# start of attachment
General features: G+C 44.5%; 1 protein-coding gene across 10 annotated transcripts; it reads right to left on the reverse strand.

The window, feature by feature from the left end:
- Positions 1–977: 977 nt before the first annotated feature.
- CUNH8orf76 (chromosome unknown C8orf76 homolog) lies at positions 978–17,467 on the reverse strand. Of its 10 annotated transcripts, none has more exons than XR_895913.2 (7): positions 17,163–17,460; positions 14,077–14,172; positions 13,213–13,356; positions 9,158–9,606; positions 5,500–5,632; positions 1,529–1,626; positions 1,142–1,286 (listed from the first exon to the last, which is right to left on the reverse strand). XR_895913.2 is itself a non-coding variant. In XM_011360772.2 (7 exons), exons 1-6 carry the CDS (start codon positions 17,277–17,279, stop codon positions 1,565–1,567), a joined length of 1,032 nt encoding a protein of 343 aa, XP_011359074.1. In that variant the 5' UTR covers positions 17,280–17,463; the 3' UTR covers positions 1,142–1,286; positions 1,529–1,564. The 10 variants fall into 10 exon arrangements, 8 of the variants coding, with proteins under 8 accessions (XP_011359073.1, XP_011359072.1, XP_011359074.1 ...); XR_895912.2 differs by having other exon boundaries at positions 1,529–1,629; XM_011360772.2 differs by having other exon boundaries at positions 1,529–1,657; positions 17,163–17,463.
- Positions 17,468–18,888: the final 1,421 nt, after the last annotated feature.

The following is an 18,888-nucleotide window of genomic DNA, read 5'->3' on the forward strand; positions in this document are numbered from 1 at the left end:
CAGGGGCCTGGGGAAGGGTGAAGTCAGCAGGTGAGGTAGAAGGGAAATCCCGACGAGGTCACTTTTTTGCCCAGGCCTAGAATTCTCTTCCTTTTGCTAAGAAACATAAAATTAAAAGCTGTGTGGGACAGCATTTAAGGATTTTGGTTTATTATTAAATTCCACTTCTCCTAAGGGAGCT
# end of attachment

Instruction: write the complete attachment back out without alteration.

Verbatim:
General features: G+C 44.5%; 1 protein-coding gene across 10 annotated transcripts; it reads right to left on the reverse strand.

The window, feature by feature from the left end:
- Positions 1–977: 977 nt before the first annotated feature.
- CUNH8orf76 (chromosome unknown C8orf76 homolog) lies at positions 978–17,467 on the reverse strand. Of its 10 annotated transcripts, none has more exons than XR_895913.2 (7): positions 17,163–17,460; positions 14,077–14,172; positions 13,213–13,356; positions 9,158–9,606; positions 5,500–5,632; positions 1,529–1,626; positions 1,142–1,286 (listed from the first exon to the last, which is right to left on the reverse strand). XR_895913.2 is itself a non-coding variant. In XM_011360772.2 (7 exons), exons 1-6 carry the CDS (start codon positions 17,277–17,279, stop codon positions 1,565–1,567), a joined length of 1,032 nt encoding a protein of 343 aa, XP_011359074.1. In that variant the 5' UTR covers positions 17,280–17,463; the 3' UTR covers positions 1,142–1,286; positions 1,529–1,564. The 10 variants fall into 10 exon arrangements, 8 of the variants coding, with proteins under 8 accessions (XP_011359073.1, XP_011359072.1, XP_011359074.1 ...); XR_895912.2 differs by having other exon boundaries at positions 1,529–1,629; XM_011360772.2 differs by having other exon boundaries at positions 1,529–1,657; positions 17,163–17,463.
- Positions 17,468–18,888: the final 1,421 nt, after the last annotated feature.

The following is an 18,888-nucleotide window of genomic DNA, read 5'->3' on the forward strand; positions in this document are numbered from 1 at the left end:
CAGGGGCCTGGGGAAGGGTGAAGTCAGCAGGTGAGGTAGAAGGGAAATCCCGACGAGGTCACTTTTTTGCCCAGGCCTAGAATTCTCTTCCTTTTGCTAAGAAACATAAAATTAAAAGCTGTGTGGGACAGCATTTAAGGATTTTGGTTTATTATTAAATTCCACTTCTCCTAAGGGAGCT